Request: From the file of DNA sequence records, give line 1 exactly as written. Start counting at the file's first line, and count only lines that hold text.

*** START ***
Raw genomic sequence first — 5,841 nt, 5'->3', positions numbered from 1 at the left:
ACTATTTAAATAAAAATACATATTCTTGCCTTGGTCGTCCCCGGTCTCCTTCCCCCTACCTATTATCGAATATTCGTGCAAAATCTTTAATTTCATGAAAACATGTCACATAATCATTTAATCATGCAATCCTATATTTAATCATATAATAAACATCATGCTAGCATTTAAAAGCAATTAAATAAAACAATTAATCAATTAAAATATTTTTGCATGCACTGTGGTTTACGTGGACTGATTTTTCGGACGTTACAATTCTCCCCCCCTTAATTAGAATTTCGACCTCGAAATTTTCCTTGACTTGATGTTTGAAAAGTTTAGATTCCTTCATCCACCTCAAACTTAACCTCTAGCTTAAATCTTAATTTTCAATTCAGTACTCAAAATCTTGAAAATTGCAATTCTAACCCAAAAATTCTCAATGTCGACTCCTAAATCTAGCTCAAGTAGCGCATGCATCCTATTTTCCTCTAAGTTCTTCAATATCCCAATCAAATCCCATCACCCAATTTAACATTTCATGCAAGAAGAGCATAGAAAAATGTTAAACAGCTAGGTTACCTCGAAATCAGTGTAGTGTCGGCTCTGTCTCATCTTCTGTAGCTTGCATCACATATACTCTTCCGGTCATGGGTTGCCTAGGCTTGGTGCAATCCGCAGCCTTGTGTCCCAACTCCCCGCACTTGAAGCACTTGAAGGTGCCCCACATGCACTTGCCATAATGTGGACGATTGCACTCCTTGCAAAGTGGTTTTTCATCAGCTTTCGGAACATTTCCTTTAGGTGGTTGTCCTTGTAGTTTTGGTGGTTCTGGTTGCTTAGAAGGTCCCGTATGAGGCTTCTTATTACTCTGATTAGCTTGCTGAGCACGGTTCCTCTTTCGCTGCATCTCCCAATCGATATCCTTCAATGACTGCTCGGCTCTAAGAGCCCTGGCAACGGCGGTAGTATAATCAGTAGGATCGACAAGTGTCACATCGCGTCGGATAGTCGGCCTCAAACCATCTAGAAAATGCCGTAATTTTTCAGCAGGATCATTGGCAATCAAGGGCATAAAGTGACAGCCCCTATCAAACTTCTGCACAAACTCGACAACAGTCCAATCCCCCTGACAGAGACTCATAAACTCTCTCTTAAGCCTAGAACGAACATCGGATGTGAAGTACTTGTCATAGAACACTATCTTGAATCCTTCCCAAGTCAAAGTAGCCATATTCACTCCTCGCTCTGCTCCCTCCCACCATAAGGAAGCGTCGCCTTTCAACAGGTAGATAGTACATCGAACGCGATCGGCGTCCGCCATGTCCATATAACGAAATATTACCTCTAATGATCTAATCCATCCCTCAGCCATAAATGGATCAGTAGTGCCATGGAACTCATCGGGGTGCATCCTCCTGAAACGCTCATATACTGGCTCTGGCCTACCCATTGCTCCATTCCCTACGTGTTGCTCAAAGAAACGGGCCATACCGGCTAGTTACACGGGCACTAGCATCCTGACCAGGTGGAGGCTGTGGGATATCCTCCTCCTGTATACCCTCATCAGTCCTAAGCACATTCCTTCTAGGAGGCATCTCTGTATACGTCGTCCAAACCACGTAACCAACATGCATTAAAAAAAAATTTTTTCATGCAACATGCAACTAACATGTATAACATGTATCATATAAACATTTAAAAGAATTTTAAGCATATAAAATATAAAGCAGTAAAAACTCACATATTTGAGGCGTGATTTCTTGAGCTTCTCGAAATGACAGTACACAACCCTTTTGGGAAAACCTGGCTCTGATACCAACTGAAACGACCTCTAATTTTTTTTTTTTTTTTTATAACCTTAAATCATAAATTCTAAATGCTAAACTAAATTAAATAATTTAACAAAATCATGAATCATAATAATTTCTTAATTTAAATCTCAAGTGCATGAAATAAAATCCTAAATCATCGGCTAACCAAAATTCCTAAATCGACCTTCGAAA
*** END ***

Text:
Raw genomic sequence first — 5,841 nt, 5'->3', positions numbered from 1 at the left: